Modern drug discovery is facing critical challenges. Rapid advances in human biology are revealing new biomolecular targets and processes, for which existing chemical compound libraries can provide only limited success in the identification of novel bioactive agents. This deficiency has been attributed primarily to the relative lack of structural diversity within the libraries. The three-dimensional world of biological macromolecules has been continuously interrogated with generally similar planar, aromatic, and structurally simple compounds. Contemporary diversity-generating methods have never been implemented for the preparation of large libraries, as an increase in the number of diverse members requires a corresponding increase in the number of synthetic steps, or a continuous supply of different staring materials. This proposal details a strategy for developing a chemically sustainable diversification method, by tapping into our largest source of organic compounds: arenes.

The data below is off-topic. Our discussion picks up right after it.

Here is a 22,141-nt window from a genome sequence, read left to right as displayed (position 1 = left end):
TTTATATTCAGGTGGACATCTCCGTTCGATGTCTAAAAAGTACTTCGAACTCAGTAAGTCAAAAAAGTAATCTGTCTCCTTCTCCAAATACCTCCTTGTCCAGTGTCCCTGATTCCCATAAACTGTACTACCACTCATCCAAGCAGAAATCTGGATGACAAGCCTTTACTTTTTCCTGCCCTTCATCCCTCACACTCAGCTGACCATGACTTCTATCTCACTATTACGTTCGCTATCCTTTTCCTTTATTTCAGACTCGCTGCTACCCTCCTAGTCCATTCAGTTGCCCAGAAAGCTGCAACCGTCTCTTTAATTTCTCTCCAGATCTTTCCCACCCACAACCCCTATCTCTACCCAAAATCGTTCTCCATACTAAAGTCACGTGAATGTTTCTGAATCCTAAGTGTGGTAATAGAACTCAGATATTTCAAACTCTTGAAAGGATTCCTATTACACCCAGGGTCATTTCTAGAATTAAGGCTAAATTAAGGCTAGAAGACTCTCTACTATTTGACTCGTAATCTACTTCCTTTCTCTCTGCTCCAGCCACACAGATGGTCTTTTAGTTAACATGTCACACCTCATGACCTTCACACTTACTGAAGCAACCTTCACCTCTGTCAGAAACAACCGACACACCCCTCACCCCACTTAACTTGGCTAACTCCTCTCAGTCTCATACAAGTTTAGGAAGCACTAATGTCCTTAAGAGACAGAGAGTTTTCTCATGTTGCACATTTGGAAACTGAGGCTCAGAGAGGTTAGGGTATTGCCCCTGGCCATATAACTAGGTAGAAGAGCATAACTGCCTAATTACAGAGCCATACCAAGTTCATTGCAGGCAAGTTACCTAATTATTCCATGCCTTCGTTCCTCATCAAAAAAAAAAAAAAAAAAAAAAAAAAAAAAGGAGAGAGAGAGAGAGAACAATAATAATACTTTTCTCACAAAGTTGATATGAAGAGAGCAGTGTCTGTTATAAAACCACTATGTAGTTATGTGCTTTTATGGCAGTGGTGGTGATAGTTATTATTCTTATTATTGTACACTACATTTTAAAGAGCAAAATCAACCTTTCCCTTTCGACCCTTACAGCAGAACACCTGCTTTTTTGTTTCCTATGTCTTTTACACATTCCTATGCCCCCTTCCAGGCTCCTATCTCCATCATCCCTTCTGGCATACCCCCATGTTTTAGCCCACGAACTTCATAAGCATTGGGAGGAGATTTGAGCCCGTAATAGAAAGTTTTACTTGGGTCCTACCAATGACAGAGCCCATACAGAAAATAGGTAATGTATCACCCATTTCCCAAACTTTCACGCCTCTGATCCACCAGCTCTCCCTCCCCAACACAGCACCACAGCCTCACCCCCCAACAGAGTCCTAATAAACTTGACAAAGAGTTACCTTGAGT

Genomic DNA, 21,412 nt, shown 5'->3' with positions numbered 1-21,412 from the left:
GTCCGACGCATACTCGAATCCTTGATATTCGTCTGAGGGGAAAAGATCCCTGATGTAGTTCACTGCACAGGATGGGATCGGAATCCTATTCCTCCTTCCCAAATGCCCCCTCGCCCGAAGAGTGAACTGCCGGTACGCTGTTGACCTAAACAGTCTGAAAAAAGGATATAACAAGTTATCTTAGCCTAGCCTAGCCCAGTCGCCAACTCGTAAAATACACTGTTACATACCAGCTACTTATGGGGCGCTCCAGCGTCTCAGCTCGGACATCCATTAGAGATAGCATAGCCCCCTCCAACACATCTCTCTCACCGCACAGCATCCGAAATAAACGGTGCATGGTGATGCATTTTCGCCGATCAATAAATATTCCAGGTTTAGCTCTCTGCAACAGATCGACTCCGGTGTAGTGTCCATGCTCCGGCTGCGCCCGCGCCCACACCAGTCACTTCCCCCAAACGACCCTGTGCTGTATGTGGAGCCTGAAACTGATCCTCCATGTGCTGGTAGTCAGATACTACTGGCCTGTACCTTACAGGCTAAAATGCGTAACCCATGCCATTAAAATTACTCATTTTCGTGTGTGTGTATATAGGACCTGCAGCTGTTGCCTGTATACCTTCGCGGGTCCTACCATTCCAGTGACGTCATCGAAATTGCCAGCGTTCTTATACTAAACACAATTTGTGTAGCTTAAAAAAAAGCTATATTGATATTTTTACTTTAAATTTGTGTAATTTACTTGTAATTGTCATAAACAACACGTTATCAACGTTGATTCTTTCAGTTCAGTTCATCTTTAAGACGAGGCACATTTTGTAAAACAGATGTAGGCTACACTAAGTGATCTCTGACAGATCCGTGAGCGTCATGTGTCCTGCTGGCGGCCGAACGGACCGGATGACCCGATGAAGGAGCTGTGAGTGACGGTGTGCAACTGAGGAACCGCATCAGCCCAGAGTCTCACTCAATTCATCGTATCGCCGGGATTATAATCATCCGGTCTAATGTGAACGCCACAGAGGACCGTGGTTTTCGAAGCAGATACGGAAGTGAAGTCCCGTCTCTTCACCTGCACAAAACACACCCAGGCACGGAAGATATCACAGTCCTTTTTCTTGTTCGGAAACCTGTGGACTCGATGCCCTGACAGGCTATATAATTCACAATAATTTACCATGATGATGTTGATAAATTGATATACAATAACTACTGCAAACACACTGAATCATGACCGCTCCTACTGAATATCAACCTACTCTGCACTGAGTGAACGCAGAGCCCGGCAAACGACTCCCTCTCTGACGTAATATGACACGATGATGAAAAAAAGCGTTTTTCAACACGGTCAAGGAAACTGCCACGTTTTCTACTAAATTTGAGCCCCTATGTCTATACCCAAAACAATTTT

The proposed research aims to develop new methods that can rapidly convert simple aromatic entities into highly functionalized, complex small molecules. By integration of this strategy with many different chemical operations, numerous distinctive and independent dearomative programs will generate a diverse set of multiplex small molecules. This simplicity-to-complexity approach will provide a practical platform for the rapid, controlled access to a functionally diverse set of compounds, ranging from anticancer to anti-infective agents. This research will also deliver methods for dearomative diversification of existing aromatic compound libraries to provide new members with unique physiochemical properties. Given the broad scope of possible dearomative programs that will be developed, and the vast amount of aromatic compounds accessible, this will ultimately provide a sustainable source of diverse molecules for the next generation of compound libraries.
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